Typical symptoms of Asperger's syndrome in both adults and children include monotone speech, narrowed areas of interest and an uncoordinated gait. Asperger's syndrome is a lifelong condition, and while its symptoms tend to improve over time, adults with Asperger's may continue to find social situations awkward and have difficulty with relationships, according to the National Institute of Neurological Disorders and Stroke. Many adults with Asperger's work successfully in mainstream careers.
With an Asperger's syndrome diagnosis, children receive treatment that helps them to overcome their disability. Social skills training helps them to learn to interact more successfully with other children. Cognitive behavioral therapy provides help in reducing the child's emotional outbursts or fixations on certain topics. Parent training allows the parents to use behavioral techniques at home, reports the National Institute of Neurological Disorders and Stroke.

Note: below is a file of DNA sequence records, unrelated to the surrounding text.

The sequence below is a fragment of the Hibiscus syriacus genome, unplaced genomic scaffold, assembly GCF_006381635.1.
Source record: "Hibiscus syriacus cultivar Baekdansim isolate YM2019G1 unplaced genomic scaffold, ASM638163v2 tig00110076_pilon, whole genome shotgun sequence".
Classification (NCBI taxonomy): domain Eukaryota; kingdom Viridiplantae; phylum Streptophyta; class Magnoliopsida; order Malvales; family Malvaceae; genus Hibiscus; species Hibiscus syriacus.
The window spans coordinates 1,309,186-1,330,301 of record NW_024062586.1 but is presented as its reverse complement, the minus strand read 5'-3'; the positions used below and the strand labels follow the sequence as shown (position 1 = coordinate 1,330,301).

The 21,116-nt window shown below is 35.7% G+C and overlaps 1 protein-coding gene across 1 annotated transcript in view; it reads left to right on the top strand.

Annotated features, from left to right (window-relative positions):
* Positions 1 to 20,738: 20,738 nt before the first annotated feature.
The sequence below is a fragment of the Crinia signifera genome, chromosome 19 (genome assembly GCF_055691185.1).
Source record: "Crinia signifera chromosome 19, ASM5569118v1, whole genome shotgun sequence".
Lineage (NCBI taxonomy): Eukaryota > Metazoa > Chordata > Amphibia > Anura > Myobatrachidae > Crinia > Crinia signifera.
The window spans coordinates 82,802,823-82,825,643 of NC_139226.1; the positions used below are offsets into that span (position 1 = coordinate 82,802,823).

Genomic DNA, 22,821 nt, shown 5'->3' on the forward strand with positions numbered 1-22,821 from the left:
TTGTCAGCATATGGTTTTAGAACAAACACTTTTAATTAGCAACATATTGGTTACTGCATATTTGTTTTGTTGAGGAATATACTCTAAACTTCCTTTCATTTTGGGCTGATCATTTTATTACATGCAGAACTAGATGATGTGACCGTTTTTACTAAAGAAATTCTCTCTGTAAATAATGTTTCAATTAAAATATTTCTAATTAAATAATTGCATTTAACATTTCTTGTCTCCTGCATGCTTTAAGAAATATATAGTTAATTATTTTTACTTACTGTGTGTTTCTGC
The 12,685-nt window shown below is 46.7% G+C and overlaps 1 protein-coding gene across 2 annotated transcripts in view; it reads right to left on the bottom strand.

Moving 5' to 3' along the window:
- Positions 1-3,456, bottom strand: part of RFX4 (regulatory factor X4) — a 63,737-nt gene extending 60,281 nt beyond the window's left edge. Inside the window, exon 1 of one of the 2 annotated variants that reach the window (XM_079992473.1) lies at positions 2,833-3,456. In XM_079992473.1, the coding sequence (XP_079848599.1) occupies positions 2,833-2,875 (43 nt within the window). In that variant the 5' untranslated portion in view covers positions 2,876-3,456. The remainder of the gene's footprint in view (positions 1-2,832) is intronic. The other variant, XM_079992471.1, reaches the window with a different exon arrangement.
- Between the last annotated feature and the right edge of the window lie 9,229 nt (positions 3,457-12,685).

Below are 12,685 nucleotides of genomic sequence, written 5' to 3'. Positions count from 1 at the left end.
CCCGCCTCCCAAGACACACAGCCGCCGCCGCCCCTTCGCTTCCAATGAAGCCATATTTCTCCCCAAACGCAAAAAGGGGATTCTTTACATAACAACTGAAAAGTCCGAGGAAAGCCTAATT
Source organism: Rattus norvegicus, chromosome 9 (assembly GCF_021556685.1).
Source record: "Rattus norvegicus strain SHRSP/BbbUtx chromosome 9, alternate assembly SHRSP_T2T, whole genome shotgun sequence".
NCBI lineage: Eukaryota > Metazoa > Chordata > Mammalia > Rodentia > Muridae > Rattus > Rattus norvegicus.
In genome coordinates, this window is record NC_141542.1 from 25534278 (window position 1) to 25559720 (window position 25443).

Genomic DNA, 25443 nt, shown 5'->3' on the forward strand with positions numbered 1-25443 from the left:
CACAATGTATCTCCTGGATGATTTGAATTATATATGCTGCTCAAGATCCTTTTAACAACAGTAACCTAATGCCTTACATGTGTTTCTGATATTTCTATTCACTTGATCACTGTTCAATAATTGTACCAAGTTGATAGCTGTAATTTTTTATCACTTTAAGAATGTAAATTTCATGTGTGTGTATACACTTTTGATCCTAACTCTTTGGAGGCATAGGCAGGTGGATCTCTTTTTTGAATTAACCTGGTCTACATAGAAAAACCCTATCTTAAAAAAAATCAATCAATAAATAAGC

Some children with Asperger's reach adulthood without a diagnosis. The adult might read information on the disease or learn about it from a friend or family member. Sometimes a professional working with a client recognizes Asperger's syndrome as explaining the trait the client exhibits. Using the information, the adult has the option of seeking an official diagnosis, according to the Asperger/Autism Network.
For some adults, the official Asperger's syndrome diagnosis is unimportant. However, others find professional corroboration useful to increase their self-awareness and capitalize on their strengths while working around their challenges. With an official diagnosis, the Americans with Disabilities Act gives an Asperger's syndrome employee the right to ask for reasonable workplace accommodations, reports AANE.